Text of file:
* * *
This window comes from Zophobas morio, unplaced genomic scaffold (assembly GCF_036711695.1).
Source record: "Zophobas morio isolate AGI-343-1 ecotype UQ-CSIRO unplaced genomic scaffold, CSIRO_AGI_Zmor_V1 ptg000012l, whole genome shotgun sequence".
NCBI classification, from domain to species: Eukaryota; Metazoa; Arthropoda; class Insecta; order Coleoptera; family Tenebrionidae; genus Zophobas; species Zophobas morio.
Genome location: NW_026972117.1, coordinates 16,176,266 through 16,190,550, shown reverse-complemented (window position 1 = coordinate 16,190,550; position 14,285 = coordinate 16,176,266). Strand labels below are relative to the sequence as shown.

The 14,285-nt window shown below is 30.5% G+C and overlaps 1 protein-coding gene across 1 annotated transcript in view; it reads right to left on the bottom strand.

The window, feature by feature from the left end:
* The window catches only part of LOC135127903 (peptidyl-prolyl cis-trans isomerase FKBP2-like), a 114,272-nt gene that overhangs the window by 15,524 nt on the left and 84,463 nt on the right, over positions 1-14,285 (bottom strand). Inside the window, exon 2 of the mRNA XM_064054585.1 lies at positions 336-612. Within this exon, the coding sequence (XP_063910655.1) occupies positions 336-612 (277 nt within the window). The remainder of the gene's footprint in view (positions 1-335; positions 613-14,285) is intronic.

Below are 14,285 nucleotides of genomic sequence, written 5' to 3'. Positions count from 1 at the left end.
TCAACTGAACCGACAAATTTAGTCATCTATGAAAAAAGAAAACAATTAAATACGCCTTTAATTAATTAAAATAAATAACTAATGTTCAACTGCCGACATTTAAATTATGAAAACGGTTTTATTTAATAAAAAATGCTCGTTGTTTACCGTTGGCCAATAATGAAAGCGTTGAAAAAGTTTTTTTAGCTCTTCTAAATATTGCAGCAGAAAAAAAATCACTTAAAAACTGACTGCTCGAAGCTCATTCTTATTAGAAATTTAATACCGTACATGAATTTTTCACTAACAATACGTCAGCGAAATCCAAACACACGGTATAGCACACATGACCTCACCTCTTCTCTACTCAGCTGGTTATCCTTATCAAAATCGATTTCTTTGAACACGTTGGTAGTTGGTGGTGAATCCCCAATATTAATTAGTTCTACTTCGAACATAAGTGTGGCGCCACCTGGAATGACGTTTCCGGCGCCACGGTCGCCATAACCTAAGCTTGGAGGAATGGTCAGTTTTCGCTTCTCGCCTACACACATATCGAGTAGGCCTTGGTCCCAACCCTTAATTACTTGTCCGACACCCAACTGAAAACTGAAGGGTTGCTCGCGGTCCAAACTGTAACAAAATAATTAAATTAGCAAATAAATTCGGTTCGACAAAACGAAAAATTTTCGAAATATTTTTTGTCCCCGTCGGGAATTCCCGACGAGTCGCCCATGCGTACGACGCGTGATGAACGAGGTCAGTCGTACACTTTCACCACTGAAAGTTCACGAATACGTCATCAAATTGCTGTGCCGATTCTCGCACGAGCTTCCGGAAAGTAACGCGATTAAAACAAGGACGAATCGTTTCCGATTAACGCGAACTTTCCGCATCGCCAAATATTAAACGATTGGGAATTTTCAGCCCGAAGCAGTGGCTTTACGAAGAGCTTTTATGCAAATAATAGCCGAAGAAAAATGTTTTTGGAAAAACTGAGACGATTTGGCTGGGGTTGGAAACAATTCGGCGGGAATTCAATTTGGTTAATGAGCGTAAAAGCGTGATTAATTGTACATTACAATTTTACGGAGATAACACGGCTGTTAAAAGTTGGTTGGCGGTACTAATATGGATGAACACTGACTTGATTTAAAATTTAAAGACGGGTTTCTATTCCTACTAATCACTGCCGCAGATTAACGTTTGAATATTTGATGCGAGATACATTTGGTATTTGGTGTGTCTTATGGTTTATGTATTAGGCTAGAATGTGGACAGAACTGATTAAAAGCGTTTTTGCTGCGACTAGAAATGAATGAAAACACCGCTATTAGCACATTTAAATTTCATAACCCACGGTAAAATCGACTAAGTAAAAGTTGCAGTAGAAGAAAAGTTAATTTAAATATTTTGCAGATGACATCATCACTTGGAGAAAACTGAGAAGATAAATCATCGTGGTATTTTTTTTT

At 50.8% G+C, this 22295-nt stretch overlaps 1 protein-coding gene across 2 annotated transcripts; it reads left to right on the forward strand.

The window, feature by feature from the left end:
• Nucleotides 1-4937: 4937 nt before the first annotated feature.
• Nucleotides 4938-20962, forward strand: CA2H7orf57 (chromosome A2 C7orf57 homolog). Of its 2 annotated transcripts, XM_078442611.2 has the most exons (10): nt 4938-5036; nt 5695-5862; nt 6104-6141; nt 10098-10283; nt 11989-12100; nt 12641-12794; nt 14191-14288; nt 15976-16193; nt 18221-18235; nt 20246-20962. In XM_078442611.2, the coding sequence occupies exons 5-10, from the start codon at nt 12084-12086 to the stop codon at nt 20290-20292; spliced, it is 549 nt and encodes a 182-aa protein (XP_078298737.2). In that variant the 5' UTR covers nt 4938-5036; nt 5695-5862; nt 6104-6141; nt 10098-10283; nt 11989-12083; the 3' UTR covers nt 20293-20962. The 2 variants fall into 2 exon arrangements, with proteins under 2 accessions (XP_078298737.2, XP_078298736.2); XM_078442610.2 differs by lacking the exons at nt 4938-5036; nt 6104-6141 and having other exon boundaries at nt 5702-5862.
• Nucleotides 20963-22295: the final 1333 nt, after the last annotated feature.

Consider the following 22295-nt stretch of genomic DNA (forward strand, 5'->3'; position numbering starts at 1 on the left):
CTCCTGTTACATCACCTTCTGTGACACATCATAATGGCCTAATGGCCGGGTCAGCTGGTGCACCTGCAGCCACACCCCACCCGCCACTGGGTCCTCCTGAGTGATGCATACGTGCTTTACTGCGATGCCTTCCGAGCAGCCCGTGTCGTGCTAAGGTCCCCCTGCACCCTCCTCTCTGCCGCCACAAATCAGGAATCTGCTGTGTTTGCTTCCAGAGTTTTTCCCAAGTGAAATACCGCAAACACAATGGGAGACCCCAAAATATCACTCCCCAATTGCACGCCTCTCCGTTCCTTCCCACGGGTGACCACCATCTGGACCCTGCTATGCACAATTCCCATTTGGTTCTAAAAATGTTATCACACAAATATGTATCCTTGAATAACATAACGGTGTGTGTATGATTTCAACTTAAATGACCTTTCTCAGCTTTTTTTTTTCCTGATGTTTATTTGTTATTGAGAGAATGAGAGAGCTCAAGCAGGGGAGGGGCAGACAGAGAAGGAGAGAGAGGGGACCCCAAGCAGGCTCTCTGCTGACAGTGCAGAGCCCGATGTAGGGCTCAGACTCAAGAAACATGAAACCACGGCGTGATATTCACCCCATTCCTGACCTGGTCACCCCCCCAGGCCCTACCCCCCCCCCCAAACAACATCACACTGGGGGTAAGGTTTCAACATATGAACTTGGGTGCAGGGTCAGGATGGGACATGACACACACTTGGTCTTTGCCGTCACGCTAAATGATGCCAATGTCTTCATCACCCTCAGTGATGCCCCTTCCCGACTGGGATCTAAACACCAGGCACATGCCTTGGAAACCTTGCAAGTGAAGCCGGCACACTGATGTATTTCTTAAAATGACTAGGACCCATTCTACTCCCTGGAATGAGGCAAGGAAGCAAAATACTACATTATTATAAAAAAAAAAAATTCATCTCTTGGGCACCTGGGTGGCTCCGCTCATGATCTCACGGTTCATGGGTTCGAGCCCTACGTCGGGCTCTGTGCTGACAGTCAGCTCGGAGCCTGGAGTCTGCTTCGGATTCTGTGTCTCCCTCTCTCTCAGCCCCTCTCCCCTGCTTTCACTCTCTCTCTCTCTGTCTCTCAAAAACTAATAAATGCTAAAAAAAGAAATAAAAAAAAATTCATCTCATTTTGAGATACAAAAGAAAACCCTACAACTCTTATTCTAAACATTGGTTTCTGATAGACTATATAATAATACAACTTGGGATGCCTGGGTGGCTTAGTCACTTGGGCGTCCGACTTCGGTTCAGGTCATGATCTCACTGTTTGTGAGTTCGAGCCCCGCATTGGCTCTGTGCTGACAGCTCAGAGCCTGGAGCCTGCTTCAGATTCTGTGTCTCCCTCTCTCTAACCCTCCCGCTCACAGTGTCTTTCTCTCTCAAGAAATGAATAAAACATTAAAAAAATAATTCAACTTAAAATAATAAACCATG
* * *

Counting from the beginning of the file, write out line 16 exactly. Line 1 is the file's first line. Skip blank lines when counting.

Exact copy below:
CTCCTGTTACATCACCTTCTGTGACACATCATAATGGCCTAATGGCCGGGTCAGCTGGTGCACCTGCAGCCACACCCCACCCGCCACTGGGTCCTCCTGAGTGATGCATACGTGCTTTACTGCGATGCCTTCCGAGCAGCCCGTGTCGTGCTAAGGTCCCCCTGCACCCTCCTCTCTGCCGCCACAAATCAGGAATCTGCTGTGTTTGCTTCCAGAGTTTTTCCCAAGTGAAATACCGCAAACACAATGGGAGACCCCAAAATATCACTCCCCAATTGCACGCCTCTCCGTTCCTTCCCACGGGTGACCACCATCTGGACCCTGCTATGCACAATTCCCATTTGGTTCTAAAAATGTTATCACACAAATATGTATCCTTGAATAACATAACGGTGTGTGTATGATTTCAACTTAAATGACCTTTCTCAGCTTTTTTTTTTCCTGATGTTTATTTGTTATTGAGAGAATGAGAGAGCTCAAGCAGGGGAGGGGCAGACAGAGAAGGAGAGAGAGGGGACCCCAAGCAGGCTCTCTGCTGACAGTGCAGAGCCCGATGTAGGGCTCAGACTCAAGAAACATGAAACCACGGCGTGATATTCACCCCATTCCTGACCTGGTCACCCCCCCAGGCCCTACCCCCCCCCCCAAACAACATCACACTGGGGGTAAGGTTTCAACATATGAACTTGGGTGCAGGGTCAGGATGGGACATGACACACACTTGGTCTTTGCCGTCACGCTAAATGATGCCAATGTCTTCATCACCCTCAGTGATGCCCCTTCCCGACTGGGATCTAAACACCAGGCACATGCCTTGGAAACCTTGCAAGTGAAGCCGGCACACTGATGTATTTCTTAAAATGACTAGGACCCATTCTACTCCCTGGAATGAGGCAAGGAAGCAAAATACTACATTATTATAAAAAAAAAAAATTCATCTCTTGGGCACCTGGGTGGCTCCGCTCATGATCTCACGGTTCATGGGTTCGAGCCCTACGTCGGGCTCTGTGCTGACAGTCAGCTCGGAGCCTGGAGTCTGCTTCGGATTCTGTGTCTCCCTCTCTCTCAGCCCCTCTCCCCTGCTTTCACTCTCTCTCTCTCTGTCTCTCAAAAACTAATAAATGCTAAAAAAAGAAATAAAAAAAAATTCATCTCATTTTGAGATACAAAAGAAAACCCTACAACTCTTATTCTAAACATTGGTTTCTGATAGACTATATAATAATACAACTTGGGATGCCTGGGTGGCTTAGTCACTTGGGCGTCCGACTTCGGTTCAGGTCATGATCTCACTGTTTGTGAGTTCGAGCCCCGCATTGGCTCTGTGCTGACAGCTCAGAGCCTGGAGCCTGCTTCAGATTCTGTGTCTCCCTCTCTCTAACCCTCCCGCTCACAGTGTCTTTCTCTCTCAAGAAATGAATAAAACATTAAAAAAATAATTCAACTTAAAATAATAAACCATG